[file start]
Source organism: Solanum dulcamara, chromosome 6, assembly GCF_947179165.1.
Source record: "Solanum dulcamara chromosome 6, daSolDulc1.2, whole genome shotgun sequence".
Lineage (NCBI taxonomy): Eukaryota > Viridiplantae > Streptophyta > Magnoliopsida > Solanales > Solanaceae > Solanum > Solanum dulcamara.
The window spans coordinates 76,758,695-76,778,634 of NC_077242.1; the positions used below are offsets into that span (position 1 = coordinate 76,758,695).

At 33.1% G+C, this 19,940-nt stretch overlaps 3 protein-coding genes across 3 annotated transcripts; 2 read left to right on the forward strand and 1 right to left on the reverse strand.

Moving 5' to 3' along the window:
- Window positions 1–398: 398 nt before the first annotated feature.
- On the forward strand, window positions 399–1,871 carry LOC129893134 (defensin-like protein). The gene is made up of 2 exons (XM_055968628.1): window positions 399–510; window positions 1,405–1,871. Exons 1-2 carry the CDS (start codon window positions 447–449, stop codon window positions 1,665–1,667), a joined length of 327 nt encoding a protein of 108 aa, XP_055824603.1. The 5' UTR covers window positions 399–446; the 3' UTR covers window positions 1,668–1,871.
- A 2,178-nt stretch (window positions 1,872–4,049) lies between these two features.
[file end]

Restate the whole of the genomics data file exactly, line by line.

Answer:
Source organism: Solanum dulcamara, chromosome 6, assembly GCF_947179165.1.
Source record: "Solanum dulcamara chromosome 6, daSolDulc1.2, whole genome shotgun sequence".
Lineage (NCBI taxonomy): Eukaryota > Viridiplantae > Streptophyta > Magnoliopsida > Solanales > Solanaceae > Solanum > Solanum dulcamara.
The window spans coordinates 76,758,695-76,778,634 of NC_077242.1; the positions used below are offsets into that span (position 1 = coordinate 76,758,695).

At 33.1% G+C, this 19,940-nt stretch overlaps 3 protein-coding genes across 3 annotated transcripts; 2 read left to right on the forward strand and 1 right to left on the reverse strand.

Moving 5' to 3' along the window:
- Window positions 1–398: 398 nt before the first annotated feature.
- On the forward strand, window positions 399–1,871 carry LOC129893134 (defensin-like protein). The gene is made up of 2 exons (XM_055968628.1): window positions 399–510; window positions 1,405–1,871. Exons 1-2 carry the CDS (start codon window positions 447–449, stop codon window positions 1,665–1,667), a joined length of 327 nt encoding a protein of 108 aa, XP_055824603.1. The 5' UTR covers window positions 399–446; the 3' UTR covers window positions 1,668–1,871.
- A 2,178-nt stretch (window positions 1,872–4,049) lies between these two features.